Finding the Mallee Emu-wren, like a needle in the spinifex

Posted on Posted in feathered, Mallee

During the Christmas break Kate, Reece and I visited Hattah NP, home to one of the last remaining populations of Mallee Emu-wren (Stripiturus mallee).  Well equipped with mozzie repellant, we headed out at first light hoping to catch a glimpse of one of Australia’s smallest endangered birds. These birds rank high on a twitchers ‘must see’ list. With declining and isolated populations and at a truly tiny 4 – 6.5 g, they’re hard to see and even harder to photograph.

A male Mallee-Emu Wren captured during a brief moment of stillness (Pete Morris)

After a few false alarms, and just as hope was fading, we were lucky enough to observe a trio of these spectacularly delicate birds flitting amongst the Spinifex.

Listen to the Mallee-emu Wren call

The bird is renowned for its long, ornamental, emu-like tail feathers and only occurs in the mallee regions of VIC. and SA. Specifically, they prefer a dense Spinifex understorey as they are reluctant fliers. Spinifex bushes are their preferred nesting habitat, where pairs construct a secure nest, cleverly concealed from predators.

Can you spot the Mallee Emu-wren? These tiny birds are near impossible to see as they flit through the bush

In 2006, it was estimated that less than 3000 Mallee Emu-wrens remain and are mainly restricted to conservation zones. With a highly fragmented habitat, each of the five or six isolated populations is particularly vulnerable to being wiped out by fire. As we watched the Mallee Emu-wrens, our mate Reece, who has had a bit to do with the species, said what we were all thinking – it is not unlikely that some of these populations will go extinct in our lifetime.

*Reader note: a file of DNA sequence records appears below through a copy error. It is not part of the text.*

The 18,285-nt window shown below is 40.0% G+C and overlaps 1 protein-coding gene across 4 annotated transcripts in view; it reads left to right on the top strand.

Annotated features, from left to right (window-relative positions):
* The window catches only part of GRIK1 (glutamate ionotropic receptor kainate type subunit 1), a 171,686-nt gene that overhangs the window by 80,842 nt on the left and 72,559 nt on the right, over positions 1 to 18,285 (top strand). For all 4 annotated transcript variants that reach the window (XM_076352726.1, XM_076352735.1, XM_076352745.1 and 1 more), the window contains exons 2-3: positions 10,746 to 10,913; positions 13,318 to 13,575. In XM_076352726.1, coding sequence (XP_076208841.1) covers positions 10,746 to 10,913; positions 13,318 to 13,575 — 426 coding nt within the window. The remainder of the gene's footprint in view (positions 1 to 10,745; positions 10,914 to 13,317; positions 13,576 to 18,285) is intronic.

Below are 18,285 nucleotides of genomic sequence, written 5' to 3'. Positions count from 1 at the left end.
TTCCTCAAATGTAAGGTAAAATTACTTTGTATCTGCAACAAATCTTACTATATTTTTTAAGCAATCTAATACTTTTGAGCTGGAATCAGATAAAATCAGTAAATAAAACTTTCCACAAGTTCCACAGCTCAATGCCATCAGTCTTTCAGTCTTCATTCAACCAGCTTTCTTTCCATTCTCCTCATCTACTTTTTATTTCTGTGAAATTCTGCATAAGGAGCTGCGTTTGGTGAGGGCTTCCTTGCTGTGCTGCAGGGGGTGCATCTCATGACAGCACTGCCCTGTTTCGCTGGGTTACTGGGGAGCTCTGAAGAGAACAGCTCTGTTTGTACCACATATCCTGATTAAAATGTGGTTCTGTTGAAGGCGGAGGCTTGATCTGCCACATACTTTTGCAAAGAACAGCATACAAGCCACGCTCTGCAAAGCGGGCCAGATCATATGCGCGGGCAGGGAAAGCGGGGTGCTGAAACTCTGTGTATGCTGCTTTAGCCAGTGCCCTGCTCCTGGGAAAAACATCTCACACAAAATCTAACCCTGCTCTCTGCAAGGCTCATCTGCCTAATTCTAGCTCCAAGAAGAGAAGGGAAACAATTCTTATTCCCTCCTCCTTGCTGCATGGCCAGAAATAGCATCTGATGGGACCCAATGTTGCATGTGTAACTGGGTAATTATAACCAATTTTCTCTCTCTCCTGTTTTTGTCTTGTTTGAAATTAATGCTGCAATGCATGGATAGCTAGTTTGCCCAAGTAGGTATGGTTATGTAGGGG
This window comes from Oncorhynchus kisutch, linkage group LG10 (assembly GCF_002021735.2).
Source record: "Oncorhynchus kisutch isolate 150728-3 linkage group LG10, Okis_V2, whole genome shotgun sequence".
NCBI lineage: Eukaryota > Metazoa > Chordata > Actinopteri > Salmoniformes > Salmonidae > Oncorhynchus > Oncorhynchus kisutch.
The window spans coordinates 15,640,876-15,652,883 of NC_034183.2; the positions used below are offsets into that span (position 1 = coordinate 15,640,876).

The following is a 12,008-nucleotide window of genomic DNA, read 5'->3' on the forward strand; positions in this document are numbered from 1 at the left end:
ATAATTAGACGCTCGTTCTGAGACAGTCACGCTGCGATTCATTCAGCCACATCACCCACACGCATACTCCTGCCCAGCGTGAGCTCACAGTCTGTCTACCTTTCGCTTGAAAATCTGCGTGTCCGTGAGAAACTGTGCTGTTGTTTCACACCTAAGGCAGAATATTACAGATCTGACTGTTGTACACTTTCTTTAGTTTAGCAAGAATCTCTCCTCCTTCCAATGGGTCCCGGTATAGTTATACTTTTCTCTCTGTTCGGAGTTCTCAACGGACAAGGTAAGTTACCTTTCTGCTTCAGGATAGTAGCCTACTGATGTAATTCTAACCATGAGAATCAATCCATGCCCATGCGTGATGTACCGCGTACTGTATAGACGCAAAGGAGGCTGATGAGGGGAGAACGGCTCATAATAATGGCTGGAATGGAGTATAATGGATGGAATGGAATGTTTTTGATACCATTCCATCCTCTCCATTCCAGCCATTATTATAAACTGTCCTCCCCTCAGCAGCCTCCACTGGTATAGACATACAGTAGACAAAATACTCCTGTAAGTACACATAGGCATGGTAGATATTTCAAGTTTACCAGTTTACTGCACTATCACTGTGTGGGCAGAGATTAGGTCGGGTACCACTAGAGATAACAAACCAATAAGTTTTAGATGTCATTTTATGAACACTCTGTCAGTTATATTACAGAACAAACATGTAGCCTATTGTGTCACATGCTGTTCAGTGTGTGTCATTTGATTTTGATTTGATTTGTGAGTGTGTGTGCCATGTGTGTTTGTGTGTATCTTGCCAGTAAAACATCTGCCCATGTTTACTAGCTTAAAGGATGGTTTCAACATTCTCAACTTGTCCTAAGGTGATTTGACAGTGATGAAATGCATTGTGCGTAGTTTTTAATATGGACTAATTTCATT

The SA and VIC governments are working together to protect the species and encourage people to report all sightings to the local field officers.

There’s no mistaking it – this bird is tricky to find, and you certainly need to make an effort due to its restricted range, small size and timid nature. To be fortunate enough to witness this magnificent bird going about its business was truly a wonder.

3 thoughts on “Finding the Mallee Emu-wren, like a needle in the spinifex

  1. Is it possible to get Pete Morris’s permission to use his photograph of the male Mallee Emu-wren posted on January 2011 in a local field naturalist club newsletter? His name and this website would be acknowledged.


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